A Playdate with the Brahmas

Nadia Lee, Staff Writer

While the director cues for the lights, the actors ready themselves on the stage as the curtain rises to present Diamond Bar High School’s annual Children’s Theater. From Jan. 13 to 15, children from elementary schools visited DBHS to attend this event presented by Advanced Drama students.

Ever since October, Advanced Drama, advised by drama teacher Beatriz Casagran, has been working to make sure everything from costumes to scripts were prepared for this event Unlike previous years, where the play only had one storyline, Advanced Drama decided to separate the event into five short plays which were written and directed by the actors themselves.

Throughout the event, the actors made sure that the audience was involved and encouraged viewers to answer questions to receive prizes. Every play had a message which taught the children important lessons.

“It’s a really good experience for children to be a part of because they’re able to learn lessons of life,” said senior Cindy Park.

The first play, “Superdoodle,” is about two lonely children who each draw a superhero that comes to life. The four of them must come together to defeat a bully and his drawn-to-life super villain. In the end, the bully joins forces with them to turn his former villainous creation back into a drawing.

The following play, “Tina,” revolves around a girl who loves to dance, but is accidently injured from practicing the super scary splits for a recital. Luckily, with the help of her friends, Tina was able to perform a routine that touches the audiences’ hearts.

The next play was called “Carl,” which introduced a villain tired of his digital world. Carl decides to enter the human world instead, but fails after trying to adapt by acting like a good citizen.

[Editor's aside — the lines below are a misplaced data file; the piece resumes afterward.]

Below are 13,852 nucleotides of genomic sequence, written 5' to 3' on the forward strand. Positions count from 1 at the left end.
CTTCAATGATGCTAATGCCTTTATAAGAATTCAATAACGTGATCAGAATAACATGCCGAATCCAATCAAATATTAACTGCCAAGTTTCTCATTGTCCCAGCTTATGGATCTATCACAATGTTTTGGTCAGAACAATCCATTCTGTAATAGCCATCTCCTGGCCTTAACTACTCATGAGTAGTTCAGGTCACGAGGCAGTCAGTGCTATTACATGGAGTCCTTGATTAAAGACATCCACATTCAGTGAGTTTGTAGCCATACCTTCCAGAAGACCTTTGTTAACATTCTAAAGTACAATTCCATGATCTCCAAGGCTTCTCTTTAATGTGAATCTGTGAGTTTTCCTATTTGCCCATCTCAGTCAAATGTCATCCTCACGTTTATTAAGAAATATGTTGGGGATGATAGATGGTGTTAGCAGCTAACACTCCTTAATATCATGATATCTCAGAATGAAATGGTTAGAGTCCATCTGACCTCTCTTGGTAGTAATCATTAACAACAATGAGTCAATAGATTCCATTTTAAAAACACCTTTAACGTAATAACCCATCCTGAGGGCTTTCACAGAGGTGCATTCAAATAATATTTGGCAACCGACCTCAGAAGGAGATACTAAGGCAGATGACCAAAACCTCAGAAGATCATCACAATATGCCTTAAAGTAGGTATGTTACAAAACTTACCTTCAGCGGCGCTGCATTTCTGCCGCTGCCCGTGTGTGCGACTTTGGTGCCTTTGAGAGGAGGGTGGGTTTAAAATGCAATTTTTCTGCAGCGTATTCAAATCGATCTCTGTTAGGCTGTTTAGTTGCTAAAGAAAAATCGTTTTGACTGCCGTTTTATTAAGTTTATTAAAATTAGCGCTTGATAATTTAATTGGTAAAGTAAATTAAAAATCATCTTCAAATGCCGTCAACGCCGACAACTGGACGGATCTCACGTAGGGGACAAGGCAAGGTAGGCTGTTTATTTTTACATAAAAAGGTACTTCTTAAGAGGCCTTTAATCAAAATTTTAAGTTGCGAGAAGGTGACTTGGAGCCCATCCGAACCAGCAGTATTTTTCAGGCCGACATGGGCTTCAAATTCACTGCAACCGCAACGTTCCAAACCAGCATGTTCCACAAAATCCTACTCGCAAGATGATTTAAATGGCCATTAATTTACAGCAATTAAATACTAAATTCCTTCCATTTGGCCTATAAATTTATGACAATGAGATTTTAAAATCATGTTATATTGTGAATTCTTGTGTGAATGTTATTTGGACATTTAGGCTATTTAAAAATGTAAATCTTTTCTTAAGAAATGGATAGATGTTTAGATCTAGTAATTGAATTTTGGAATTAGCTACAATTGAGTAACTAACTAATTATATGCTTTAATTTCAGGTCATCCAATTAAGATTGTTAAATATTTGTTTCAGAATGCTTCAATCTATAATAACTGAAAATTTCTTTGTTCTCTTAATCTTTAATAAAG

Advanced Drama then presented “Chuckie’s Girl,” which is about a nerd—Chuckie—who begins to develop feelings for a smart girl in his class, but constantly gets rejected by her. Whenever he attempts to talk to her, a jock intercepts and bullies Chuckie. The girl eventually admits to acting dumb so her intelligence wouldn’t affect her popularity. In the end, she accepts her true self allowing Chuckie to win her love.

The final play, “I know things now” has a similar plot to “Little Red Riding Hood” It’s about a girl, Red, who doesn’t listen to her mother about the benefits of eating healthy. On her way to school, Red encounters two students who tempt her to eat junk food, causing the three to be late. The trio gets caught and the scene ends by Red singing a parody of, “Nice is Different than Good,” originally from Disney’s “Into the Woods.”

“The purpose of Children’s Theater is to expose children to theater,” senior Emily Beard said. “Getting responses from the children and the laughs, it really just makes it for me.”

Right as the children left the auditorium, they were greeted by the characters from the play as the closing ceremony.

“It was good and my favorite character was Tina,” first grader Skylar Kang commented.
Though Children’s Theater is held to entertain children and adults, it also gives a chance for Advanced Drama students to create a stronger bond with each other.
“[Children’s Theater is] a way for all of the students of Advanced Drama to get closer each other,” Park said, “It creates the Drama Family.”